Quarry stone and rubble still litter the beach south of Sloat.  Some of the material is submerged during most of the tidal cycle.  The debris is a hazard for surfers who enter and exit the ocean as well as to fishermen who wade in the surf zone. We have been advocating for immediate clean-up for many years.  The City has been reluctant to remove any of the debris since they consider it necessary protection for the wastewater infrastructure, namely the Lake Merced Tunnel.  The Coastal Commission wants any rubble removal to be part of a more comprehensive long term plan, filed within a coastal development permit.  Such a permit would is least a year or two away - at best - from being submitted and accepted. We will continue to press for more immediate action. In the meantime, please be careful of the submerged rock!
  • An environmentally safe solution to keep sand from blowing off the new temporary access dunes  
During springtime and early summer northwest wind conditions, sand from the newly constructed dunes has been blowing right back up onto the road and/or filling up the parking lots. This hampers vehicular access.  A low impact, temporary solution should be installed. It would be helpful to see this occur before next spring.
  • A commitment to replace the north parking lot with new parking near Sloat Boulevard and the Great Highway.  
Since it is clear that the north parking lot is in an unsustainable location, we need the SPUR team to ensure quality parking is built near the Sloat / Great Highway intersection, inland, and away from the water.  A plan that clearly outlines this solution should come forth.  Again, any proposal to expand interim/temporary parking for either lot would be helpful.
  • The retrofitting of the Army Corps of Engineers dredge ship Essayons
The Army Corps ship Essayons dredges the shipping channel yearly.  Retrofitting the vessel with a pump/pipe system would allow for sand to be placed directly onto the beach south of Sloat. This move is preferable to sand back passing since a large volume is dredged by the ship on a continual basis.  Having access to the dredge spoils would help ensure that a robust network of sand dunes is built, and then can serve as the main protective device for the wastewater plant and it supporting infrastructure.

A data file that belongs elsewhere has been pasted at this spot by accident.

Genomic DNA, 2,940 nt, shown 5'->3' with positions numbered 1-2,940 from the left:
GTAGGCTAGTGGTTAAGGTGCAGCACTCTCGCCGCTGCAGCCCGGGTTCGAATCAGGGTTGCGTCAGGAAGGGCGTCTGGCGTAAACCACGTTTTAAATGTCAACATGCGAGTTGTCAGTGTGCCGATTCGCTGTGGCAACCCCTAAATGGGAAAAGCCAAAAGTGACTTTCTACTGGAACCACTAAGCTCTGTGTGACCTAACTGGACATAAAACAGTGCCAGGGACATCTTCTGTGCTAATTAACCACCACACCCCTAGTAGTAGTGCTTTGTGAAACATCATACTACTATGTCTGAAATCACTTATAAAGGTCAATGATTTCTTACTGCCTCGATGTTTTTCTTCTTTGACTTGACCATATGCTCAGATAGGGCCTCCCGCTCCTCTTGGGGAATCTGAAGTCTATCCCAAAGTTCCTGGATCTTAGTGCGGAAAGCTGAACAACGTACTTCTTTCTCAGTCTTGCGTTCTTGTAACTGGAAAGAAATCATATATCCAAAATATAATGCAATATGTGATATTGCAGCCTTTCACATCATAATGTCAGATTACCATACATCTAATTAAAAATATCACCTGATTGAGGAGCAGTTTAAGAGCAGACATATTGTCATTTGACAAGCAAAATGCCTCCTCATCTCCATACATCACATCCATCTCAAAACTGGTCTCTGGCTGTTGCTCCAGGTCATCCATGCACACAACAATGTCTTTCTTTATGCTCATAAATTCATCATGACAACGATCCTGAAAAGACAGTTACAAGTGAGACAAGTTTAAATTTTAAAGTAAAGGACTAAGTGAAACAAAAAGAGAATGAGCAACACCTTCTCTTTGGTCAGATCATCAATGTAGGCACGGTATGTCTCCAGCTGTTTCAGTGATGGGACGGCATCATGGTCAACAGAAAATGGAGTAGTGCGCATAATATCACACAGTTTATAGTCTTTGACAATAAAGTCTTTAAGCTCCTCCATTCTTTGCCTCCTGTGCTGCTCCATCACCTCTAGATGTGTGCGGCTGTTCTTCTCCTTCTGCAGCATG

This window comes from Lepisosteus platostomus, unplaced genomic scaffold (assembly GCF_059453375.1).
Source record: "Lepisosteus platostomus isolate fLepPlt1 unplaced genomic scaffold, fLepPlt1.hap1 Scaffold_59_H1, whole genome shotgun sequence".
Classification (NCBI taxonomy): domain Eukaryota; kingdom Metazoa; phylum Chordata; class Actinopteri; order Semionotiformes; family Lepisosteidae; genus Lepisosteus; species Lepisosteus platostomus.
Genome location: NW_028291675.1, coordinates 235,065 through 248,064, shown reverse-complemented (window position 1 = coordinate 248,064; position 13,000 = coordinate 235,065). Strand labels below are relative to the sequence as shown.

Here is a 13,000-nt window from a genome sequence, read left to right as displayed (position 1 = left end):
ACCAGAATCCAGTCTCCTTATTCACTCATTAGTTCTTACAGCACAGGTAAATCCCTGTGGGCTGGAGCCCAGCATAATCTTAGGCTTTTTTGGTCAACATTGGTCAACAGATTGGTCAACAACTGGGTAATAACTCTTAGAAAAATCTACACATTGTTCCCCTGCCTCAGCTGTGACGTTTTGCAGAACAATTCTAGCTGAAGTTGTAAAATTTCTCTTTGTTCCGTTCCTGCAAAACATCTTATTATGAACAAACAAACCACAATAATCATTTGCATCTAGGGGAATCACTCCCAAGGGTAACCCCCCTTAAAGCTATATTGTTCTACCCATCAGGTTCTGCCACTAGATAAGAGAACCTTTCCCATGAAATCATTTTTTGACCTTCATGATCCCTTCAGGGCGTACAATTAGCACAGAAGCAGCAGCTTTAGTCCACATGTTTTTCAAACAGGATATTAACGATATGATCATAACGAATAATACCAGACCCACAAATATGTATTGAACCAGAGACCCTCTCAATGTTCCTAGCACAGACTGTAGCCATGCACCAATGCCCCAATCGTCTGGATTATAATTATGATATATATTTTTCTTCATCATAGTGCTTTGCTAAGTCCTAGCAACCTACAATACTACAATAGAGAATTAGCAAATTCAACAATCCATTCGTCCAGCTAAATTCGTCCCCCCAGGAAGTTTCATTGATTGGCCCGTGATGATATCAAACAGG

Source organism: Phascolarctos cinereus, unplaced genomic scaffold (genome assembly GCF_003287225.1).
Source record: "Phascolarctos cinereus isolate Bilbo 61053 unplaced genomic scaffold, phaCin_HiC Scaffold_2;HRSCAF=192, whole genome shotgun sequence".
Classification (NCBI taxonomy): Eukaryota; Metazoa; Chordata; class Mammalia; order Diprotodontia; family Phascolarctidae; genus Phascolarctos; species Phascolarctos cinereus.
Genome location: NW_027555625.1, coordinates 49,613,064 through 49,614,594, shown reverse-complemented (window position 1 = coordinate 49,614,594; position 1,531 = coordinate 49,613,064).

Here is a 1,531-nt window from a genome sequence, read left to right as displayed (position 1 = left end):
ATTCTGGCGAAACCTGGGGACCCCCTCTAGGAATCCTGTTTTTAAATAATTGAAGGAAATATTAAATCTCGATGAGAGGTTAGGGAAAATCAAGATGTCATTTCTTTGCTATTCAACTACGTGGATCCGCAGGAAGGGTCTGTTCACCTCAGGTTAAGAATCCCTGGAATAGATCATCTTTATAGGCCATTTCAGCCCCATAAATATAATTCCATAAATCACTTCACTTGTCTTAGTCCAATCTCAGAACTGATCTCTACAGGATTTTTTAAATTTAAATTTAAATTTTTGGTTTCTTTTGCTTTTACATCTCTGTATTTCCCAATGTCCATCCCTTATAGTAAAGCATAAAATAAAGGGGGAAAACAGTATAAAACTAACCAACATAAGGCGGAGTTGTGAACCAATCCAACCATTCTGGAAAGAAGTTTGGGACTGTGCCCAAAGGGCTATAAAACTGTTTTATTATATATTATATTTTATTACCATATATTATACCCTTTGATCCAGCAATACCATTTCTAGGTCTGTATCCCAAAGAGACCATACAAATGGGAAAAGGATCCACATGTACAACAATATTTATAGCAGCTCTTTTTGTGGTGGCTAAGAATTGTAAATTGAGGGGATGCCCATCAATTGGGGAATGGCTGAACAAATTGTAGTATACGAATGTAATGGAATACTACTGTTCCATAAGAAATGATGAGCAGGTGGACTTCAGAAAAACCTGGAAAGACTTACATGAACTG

Finally, Surfrider would like to remind everyone that the most important piece of restoring Sloat involves a long term plan to relocate infrastructure. The beach at Sloat is locked into a long term pattern of erosion and needs more area to survive. Be relocating infrastructure, we reduce the erosion conflict, and provide a chance for the beach and its sand dunes to thrive.      

Thanks for checking in!

Sunday, June 14, 2015

Restore Sloat: Full Status Report

Winter 2015, looking north from the 2nd Parking Lot (photo B. McLaughlin)

Greetings Surfriders and Friends,

At a recent chapter meeting, someone unfamiliar with our efforts asked what we have accomplished so far in the campaign.  It was a great question.  The following is part one of a two part detailed report:


Surfrider first got involved in the fight to restore Sloat during the mid-1990's. However, the latest chapter of the campaign began five years ago...

During the 2010 El Niño, the very southern portion of the Great Highway was so badly undermined by erosion that a piece of the road fell into the surf.  SFDPW declared an emergency which led to the construction of a massive rock revetment on the beach.  A year later, the same agency applied for a permit to build a seawall and revetment for the entire Sloat shoreline. The project would have covered up what remained of the sandy beach. We stopped this misguided plan at the July 2011 Coastal Commission meeting. Then, through participation in the SPUR led Ocean Beach Master Plan, we worked to forge an alternative vision for Sloat erosion.